Troy Eid: Progress on improving public safety for Alaska Natives

Former U.S. Attorney Troy Eid, the chairman of the Indian Law and Order Commission, welcomes support for including Alaska tribes in S.47, the reauthorization of the Violence Against Women Act:
This past February, Alaska's senior U.S. Senator, Lisa Murkowski -- who co-sponsored VAWA -- declared it now needs to be extended to Alaska Native Nations. Both Alaska's Senators are now vowing to make that happen.

This could be a watershed. Recognizing Alaska Native Nations' power over all citizens to bring perpetrators of domestic violence to justice will, over time, confirm and accelerate the larger trend in Alaska and across the country to help Native Nations make and enforce their own laws. Where that's already happened elsewhere, the commission documented that violent crime rates have gone down. The same can happen in Alaska.

In recent years, the State has insisted that Alaska Native Nations lack any territorial sovereignty, or legal control over their lands -- a conclusion contradicted by Federal law, as the commission's report and previous studies by Alaska's own experts make clear. Extending VAWA to Alaska, however, will make it essential for the State and Alaska Native villages to determine jointly -- on a government-to-government basis -- the precise boundaries in which tribes' have civil and criminal jurisdiction to make and enforce their own domestic violence laws over Native and non-Native people living and working there.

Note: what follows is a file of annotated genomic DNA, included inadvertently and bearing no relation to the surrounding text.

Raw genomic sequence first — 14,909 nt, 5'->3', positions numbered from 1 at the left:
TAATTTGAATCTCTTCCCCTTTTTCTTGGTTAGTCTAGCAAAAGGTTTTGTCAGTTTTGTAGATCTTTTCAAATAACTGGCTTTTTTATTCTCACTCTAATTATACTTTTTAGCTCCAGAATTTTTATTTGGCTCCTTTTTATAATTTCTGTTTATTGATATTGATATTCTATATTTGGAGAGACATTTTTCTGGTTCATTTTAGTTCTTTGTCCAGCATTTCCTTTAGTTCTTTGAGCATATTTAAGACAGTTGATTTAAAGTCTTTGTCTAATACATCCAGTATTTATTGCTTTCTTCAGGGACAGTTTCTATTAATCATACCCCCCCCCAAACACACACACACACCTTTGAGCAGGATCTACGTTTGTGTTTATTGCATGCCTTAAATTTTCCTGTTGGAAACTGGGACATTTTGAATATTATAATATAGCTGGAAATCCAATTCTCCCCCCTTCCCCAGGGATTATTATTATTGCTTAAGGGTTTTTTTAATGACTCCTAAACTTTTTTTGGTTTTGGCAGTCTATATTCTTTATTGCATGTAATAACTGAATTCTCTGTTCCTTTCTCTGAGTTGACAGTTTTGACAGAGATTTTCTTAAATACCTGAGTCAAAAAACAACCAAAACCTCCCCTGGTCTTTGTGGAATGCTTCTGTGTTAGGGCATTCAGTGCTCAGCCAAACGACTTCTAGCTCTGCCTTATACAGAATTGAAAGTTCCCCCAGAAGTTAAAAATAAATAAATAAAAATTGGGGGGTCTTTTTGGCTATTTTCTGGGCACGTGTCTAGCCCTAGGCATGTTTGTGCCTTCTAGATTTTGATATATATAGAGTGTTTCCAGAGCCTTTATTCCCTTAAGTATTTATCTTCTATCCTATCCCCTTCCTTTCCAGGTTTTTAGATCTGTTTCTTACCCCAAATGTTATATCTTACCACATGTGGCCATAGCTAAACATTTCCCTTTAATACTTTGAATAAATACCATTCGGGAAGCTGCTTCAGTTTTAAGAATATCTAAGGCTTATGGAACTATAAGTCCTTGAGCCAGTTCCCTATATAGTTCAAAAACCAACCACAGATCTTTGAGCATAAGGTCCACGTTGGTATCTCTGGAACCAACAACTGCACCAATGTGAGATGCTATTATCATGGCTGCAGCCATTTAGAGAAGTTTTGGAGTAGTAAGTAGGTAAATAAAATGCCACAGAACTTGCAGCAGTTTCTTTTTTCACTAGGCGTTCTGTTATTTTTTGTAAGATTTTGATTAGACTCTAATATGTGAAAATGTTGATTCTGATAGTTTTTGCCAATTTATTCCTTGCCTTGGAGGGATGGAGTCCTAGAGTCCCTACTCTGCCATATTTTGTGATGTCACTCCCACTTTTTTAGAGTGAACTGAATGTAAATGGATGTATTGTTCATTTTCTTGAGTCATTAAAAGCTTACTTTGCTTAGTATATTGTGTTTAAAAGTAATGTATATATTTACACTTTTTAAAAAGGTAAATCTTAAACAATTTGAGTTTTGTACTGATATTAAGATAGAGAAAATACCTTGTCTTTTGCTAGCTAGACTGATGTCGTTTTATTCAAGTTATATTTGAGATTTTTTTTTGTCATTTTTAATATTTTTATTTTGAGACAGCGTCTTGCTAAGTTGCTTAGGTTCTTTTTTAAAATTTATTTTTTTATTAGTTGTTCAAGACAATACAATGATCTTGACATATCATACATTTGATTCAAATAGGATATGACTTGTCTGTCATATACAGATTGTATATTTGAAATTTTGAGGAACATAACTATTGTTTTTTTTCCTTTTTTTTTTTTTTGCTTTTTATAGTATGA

This line-drawing can happen in many different ways -- by negotiating inter-governmental agreements between Native Nations and the State, for example -- and need not replicate the Indian reservation system in the Lower 48, as is sometimes mistakenly suggested.

Once territorial lines are drawn for VAWA purposes, they can be enforced not by State fiat or decree, but through a process of give-and-take based on mutual recognition and respect. Both sides will have a seat at the table. State policy will begin to shift toward building more Tribally based capacity for self-governance in order to keep the peace and respect everyone's civil rights.

Get the Story:
Troy Eid: Reasons to be optimistic about Alaska's public safety crisis (The Alaska Dispatch 6/21)

Indian Law and Order Commission Report:
A Roadmap For Making Native America Safer (November 2013)

Related Stories:
DOJ supports bill to include Alaska tribes in VAWA jurisdiction (06/12)
Alaska lawmakers weigh Indian Law and Order Commission report (4/9)
Troy Eid: Making Native America safer for a new generation (1/31)
Column: Governor fails to improve safety in Native villages (1/8)
Indian Law and Order Commission pushes for reform in Alaska (12/5)
APRN: Debate about law enforcement for Alaska Native villages (11/20)

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